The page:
I was looking for an activity to do with my youngest child on a hot summer day a few years ago. She was only two and toddling around the house was becoming a bore. I decided that I would start taking her regularly to the library for story time. At story time they would read books and sing songs while dancing around. I loved watching her interact with the other kids and when the story would begin, she would scoot forward so close she would practically be touching the librarian's shoes trying to get a closer look at the pictures.
I've been reading to my kids ever since they were in the womb knowing that it was good for them to hear my voice even before they were born. We've been reading to them every day since before bed as part of our bedtime routine. Literacy starts with just hearing the words you are saying to them. I can still recite Goodnight Moon and I Know a Rhino by heart because I've read them thousands of times.
On a typical day at the library I would most often be the only dad there, surrounded by moms and their children and nannies caring for someone else's children. On this particular day they were stressing the importance of literacy and how to help your child become a better reader. So, when it came time for the librarian to pass out the pamphlets I was interested to see what tips they suggested.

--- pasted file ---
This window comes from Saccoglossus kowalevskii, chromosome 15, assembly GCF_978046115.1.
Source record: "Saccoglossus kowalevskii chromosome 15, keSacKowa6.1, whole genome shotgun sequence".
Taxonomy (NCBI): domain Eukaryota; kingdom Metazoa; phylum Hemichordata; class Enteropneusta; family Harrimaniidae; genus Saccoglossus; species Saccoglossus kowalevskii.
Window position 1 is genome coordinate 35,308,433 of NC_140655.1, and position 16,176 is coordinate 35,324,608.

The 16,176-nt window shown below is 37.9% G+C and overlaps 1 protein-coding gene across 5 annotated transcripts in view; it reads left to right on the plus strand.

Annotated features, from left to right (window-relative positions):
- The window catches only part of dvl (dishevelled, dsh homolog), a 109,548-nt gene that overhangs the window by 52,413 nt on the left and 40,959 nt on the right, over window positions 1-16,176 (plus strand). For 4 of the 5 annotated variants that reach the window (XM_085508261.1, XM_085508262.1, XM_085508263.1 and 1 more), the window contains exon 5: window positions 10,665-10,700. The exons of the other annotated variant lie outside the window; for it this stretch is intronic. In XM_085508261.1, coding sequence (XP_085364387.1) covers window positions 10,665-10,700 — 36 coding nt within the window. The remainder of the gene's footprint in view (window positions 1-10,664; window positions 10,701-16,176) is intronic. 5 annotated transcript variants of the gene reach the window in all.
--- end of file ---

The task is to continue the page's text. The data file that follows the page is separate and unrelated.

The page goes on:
The librarian walked around passing out the pamphlets to each mom, grandma, and nanny in turn. She came around the oddly shaped semicircle and stopped in front of me and said "Uh, Do you want one?"
Um, "Yes, I would like one please" I responded. She didn't ask anyone else if they wanted one and I considered for a moment that maybe the response she was looking for was more along the lines of "Me read good. Make fire. Go hunt later." I didn't get why I was singled out but tried not to let it bother me though it did. I was singled out just because I am a dad. Unfortunately sometimes the way men are perceived when it comes to raising the kids we seem more like an afterthought.
I've heard lots of snide comments about being a stay at home dad some of which assume that I do nothing all day but play video games and scratch my nether regions while the kids may be out in the garage tinkering with the chainsaw. Well I have news for those people, it's not all donuts with dad and daytime television. It's filled with breakfast, getting the kids dressed, school lunches and homework. It's wondering if what I'm doing at home is preparing them for life. It's talking with them to find out how their day was. There is nothing that happens in my day that revolves around my gender. I'm a parent too.
This disregard for dads didn't stop when the kids grew older. Fast forward a few years to my youngest first starting school and emails that were supposed to be for all parents went to only the moms instead. It's also been a battle with schools to get them to call me first and my wife second. She's at work and I am the one at home managing the household. There's a good reason I put a number one next to my name and a two next to hers. She is quick to point out to people who don't seem to get it to call me first instead of her. "Oh, my son is sick in the nurses office? You better call my husband, he's in charge." Don't bother calling my wife while she is working to support our family. I'm your huckleberry.